4 July, 2013 Andrew Raynes
“The eternal Gospel of a world-inclusive love can never be treated as a piece of Anglo-Saxon privacy.”
Kenneth Cragg, The Call of the Minaret, quoted in Steve Bell, Gospel for Muslims.
Some years ago, our church in the north-west of England was thrust fairly abruptly into cross-cultural ministry by the arrival of a large group of asylum seekers. Their arrival forced us to start thinking about how we related to people outside our particular cultural bubble.
While many of these folks have since moved on, either back home or to other parts of the country, we are still working out what it means to be the people of God in a town which has changed dramatically in culture over the past few decades.
Our town has struggled economically since the closure of the cotton mills, which were the mainstay of the town’s economy until the mid-twentieth century – and which were the reason that many families from the Asian subcontinent set up home here.
It is fair to say that we are also a town that is culturally and religiously divided. There are more mosques in our part of town than there are church buildings. Just as our Victorian forebears seemingly competed against each other in putting up church buildings, so there has been a flurry of new mosques going up in the past few years.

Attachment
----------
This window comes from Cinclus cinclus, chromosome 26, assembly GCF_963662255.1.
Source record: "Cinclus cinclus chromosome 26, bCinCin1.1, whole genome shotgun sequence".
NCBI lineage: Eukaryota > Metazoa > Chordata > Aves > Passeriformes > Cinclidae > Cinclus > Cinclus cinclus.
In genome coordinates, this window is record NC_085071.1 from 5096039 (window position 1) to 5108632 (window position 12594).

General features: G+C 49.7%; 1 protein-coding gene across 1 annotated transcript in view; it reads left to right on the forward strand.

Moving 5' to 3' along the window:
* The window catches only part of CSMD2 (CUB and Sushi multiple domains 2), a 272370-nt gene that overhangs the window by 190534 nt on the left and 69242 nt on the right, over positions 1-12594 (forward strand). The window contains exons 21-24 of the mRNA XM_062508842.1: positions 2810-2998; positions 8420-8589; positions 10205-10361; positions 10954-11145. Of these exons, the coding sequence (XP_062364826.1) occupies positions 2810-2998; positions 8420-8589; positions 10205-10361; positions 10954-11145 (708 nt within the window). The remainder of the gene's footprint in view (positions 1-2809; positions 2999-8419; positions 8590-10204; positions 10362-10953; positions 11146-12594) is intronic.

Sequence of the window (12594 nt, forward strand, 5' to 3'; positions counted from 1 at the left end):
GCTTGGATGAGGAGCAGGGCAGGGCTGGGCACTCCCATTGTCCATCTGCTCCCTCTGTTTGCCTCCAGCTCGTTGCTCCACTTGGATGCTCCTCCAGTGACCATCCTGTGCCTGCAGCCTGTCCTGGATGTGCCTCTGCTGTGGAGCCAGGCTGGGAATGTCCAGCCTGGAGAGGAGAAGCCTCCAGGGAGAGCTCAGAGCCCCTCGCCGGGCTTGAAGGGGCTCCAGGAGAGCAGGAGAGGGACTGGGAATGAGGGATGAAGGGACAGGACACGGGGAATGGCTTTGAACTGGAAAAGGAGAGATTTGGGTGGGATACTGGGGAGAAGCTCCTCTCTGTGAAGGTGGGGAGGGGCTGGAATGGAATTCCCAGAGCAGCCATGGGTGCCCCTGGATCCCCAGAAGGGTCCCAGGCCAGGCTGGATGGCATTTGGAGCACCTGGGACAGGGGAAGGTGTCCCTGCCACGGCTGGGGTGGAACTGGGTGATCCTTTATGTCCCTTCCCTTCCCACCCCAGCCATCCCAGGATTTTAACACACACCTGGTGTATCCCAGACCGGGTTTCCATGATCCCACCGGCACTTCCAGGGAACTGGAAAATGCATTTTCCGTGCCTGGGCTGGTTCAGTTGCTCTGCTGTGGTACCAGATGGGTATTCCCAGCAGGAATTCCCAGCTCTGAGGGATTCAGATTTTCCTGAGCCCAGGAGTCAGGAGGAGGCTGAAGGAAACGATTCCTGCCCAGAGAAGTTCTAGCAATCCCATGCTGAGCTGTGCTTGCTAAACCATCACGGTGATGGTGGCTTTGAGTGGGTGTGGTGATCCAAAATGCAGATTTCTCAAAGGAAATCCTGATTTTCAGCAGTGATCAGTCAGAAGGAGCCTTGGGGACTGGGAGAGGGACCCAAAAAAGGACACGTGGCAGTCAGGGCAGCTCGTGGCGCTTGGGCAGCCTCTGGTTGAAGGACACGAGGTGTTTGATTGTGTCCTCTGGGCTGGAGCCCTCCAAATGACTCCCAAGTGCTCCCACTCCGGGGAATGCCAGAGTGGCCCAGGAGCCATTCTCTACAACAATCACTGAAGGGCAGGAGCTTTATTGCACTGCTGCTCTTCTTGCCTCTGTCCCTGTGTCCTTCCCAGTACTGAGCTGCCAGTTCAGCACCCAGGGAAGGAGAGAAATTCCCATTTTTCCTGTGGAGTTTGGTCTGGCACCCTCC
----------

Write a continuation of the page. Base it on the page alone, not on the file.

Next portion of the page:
For the white Christian community, there is a real temptation to retreat into “Anglo-Saxon privacy”; perhaps to look back with nostalgia to a “golden age” and to live in denial of the changing nature of our community. Equally, there are those who advocate that we should drown all our differences in a sea of community cohesion.
We aim to be a church that is inflexible on the content of the Gospel, but as flexible as possible in the ways we look to communicate the message. It’s true that there is an element of cross-culture in all evangelism, and actually my experience has been that it is a lot easier to have a conversation with my Asian-heritage neighbours about Christ than with the Anglo-Saxons on the local estate.
Part of the challenge is to change the culture of the local church. Recently, a number of church members worked their way through the Interserve course “Friendship First”, which is an excellent introduction to sharing the Gospel with Muslims. A group now gathers monthly to pray for the Muslim community – and to encourage one another in what is happening in different churches across the town.
We try to work hard at welcoming people from different cultures. Within our fellowship we now have a number of Christian families from south India – and it has been a joy to see some of them growing in faith away from ‘home’.
One of the ways in which we have looked to grow together is to eat together on a regular basis. This is hardly a novel idea, but in practice it has been a great help in developing friendship across cultures. Just learning a few words of Urdu or Malayalam can go a long way in breaking down cultural barriers.
Our ongoing prayer is for Gospel workers – people who will commit to making and growing disciples of Christ in some of the unreached communities within our town.